Percentage demand fee

A proportional fee increase for all transactions when the networks demand is too high

A demand fee means that the network would dynamically increase the transaction fee amount when the load on the network becomes too high or when it has gone beyond what it can handle. A percentage demand fee means that the fee would be increased proportionally to the value of the transactions being made. Demand based fees can be an effective approach for better balancing the demand within a network as users would be incentivised to avoid the demand based fees and use the network when it is cheapest to do so. Demand based fees can also be an effective way for increasing the amount of income the network receives to pay for node operators. For horizontally scalable networks the demand fee income could be used to directly incentivise more node operators to come online. Percentage fees are recommended as if this was a fixed fee the richest individuals in the network would be getting a proportionally cheaper fee on an ongoing basis compared to the value of the transactions they are making. This means they could more easily prioritise their transactions on an ongoing basis in the network.

Very high taxation fairness (Score - 5)

Demand based fees can help to balance the future demand on the network as people will use the network when it makes most sense to do so for their own use case. Percentage based demand fees mean that a user would pay an increased fee proportional to the value of the assets they are transacting with. This avoids the issues that a demand fixed fee approach would have where the wealthiest individuals would get the lowest percentage cost basis. All users would be treated equally as the transaction fees they pay would be proportional to the value of their transactions.

Moderate incentive complexity (Score - 3)

Everyone would proportionally be paying an increased amount for their transactions if the network demand exceeded a certain threshold. The higher the demand based fee, the more that there is a potential incentive for wealthier individuals to make smaller transactions that could bloat the network if that behaviour was able to give them any form of financial benefit. Higher demand based fees would likely increase the amount of people that look to avoid these fees by delaying their transactions. Horizontally scalable networks could help to minimise this risk of people bloating the network for financial gain by ensuring that any demand based incentives are effective at bringing more nodes online that help to increase the transaction throughput of the network.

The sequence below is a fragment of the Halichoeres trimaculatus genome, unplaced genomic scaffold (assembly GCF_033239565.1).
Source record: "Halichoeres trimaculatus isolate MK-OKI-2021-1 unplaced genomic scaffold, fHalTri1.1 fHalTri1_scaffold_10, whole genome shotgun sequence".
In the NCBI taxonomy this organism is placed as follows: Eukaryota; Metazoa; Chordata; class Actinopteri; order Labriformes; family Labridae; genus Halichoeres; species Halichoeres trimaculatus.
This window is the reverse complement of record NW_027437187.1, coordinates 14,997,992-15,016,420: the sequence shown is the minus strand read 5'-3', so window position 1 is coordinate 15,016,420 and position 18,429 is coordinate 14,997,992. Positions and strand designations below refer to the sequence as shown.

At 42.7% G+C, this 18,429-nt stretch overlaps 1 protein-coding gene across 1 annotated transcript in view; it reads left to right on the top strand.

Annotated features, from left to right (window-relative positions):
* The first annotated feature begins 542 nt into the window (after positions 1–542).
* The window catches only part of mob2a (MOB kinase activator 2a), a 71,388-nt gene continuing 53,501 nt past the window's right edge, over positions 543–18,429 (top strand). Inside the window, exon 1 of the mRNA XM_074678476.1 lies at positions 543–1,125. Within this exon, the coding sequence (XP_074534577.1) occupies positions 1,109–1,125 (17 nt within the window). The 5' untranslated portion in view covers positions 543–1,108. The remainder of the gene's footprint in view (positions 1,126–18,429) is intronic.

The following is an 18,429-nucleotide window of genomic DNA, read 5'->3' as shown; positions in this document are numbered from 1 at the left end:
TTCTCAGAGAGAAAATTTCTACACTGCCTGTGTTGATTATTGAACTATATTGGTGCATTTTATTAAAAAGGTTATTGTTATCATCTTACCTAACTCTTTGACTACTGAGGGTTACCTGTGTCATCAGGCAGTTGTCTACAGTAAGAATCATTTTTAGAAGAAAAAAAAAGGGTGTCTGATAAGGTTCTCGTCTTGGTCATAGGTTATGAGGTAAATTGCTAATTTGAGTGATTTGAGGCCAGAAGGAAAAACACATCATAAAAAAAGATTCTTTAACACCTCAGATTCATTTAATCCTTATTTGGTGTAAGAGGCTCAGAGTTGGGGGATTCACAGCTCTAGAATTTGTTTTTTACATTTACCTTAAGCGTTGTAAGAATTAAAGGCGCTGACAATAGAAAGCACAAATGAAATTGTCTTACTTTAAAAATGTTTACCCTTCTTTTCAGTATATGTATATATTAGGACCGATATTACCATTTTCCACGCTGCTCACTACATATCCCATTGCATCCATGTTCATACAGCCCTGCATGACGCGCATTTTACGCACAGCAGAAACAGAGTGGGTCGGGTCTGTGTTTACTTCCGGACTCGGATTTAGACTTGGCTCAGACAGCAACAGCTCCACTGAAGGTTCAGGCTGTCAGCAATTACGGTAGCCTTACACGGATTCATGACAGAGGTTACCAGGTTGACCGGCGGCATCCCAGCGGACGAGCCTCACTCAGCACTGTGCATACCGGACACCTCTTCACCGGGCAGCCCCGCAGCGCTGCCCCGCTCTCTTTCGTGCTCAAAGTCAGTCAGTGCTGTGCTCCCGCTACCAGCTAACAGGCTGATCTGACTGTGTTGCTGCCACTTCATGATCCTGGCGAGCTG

Moderate network risks (Score - 3)

A demand based fee helps to reduce network risks by adjusting the fees based on the demand in the network. This creates a higher cost for attackers who want to bloat the network and creates a direct incentive for users to balance the load of transactions over a longer time period to avoid these increased fees. By itself this approach still has a moderate amount of network risks as the percentage fee approach would still likely require a minimum fixed fee to prevent wealthier individuals from being able to easily spam the network.

Moderate game theory risks (Score - 3)

Malicious actors would need to pay an increased fee to continuously try and attack the network for submitting many transactions. The fee amount will influence whether an attack is profitable or not for an attacker and how long they can financially sustain the attack. This fee approach would likely require some form of minimum fixed fee to help with preventing actors from maliciously abusing the percentage based fee. The more scalable the network is the less that this minimum fixed fee would need to be.

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